Remembering an extraordinary talent who never forgot his Wooler roots

A world-renowned harpsichord maker, who was born in Wooler, has died at the age of 82.

Thursday, 17th January 2019, 1:00 pm
Updated Friday, 18th January 2019, 12:37 am
Wooler-born David Evans, a renowned harpsichord maker, in the Northumbrian countryside he loved.

David Evans MBE is widely credited with making a significant contribution to the revival of this historical keyboard instrument.

He came from a musical family and his early years were spent among rural craftsmen in north Northumberland who gave him his first insights into traditional, pre-industrial skills.

David with one of his instruments.

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His widow Patricia Jordan-Evans said: “My husband loved his childhood in Wooler. He was enchanted by the countryside and places like Happy Valley and how he ran free, in touch with nature.”

His fascination for harpsichords began in 1945, when, aged nine, he was captivated by a BBC broadcast of early keyboard music played on an original 18th century French harpsichord.

The impact of this experience was so great that he devoted the rest of his life to the sound and making of harpsichords, based on the methods of great makers of the past.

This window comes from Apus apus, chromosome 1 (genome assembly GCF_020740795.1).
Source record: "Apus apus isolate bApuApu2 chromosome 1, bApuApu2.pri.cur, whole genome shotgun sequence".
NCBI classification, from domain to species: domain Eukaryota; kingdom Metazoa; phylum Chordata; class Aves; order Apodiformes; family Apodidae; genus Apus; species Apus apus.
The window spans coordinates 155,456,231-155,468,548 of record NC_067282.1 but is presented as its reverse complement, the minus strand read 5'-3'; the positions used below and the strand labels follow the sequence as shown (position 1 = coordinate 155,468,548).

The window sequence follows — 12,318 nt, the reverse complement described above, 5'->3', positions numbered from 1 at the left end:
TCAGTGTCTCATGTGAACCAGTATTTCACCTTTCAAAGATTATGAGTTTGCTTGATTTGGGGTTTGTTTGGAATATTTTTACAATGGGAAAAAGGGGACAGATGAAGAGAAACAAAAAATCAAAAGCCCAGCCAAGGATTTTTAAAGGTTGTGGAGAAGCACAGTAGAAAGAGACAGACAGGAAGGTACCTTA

David won a scholarship to Lord Wandsworth College in Hampshire at the age of 12 and travelled there and back on his own. He also learnt how to fly a Tiger Moth.

The family eventually moved to Hull before David went to university there.

After National Service in the RAF, nurturing his love of flying, he moved into education, becoming a primary school headteacher and earning an MBE in 1986 for his services to education.

But his great passion was making harpsichords, mimicking the techniques of the great masters of the art from the past.

His commissions were despatched all over the world and his Henley workshop became a place of international pilgrimage.

Patricia told the Gazette he often recollected on those early days in Wooler and the older men and the other boys he grew up around.

“We now live in the country and it was so he could see the stars properly as he could in Wooler,” she said.

“I wish I had a better memory to relay all the tales he told me about Wooler for he had a deep love of the place where he was born. He worked on a farm in school holidays and used to recall the rabbits running out when the hay or corn was being cut.”

David Evans was born on July 28, 1936, and died on December 8, 2018.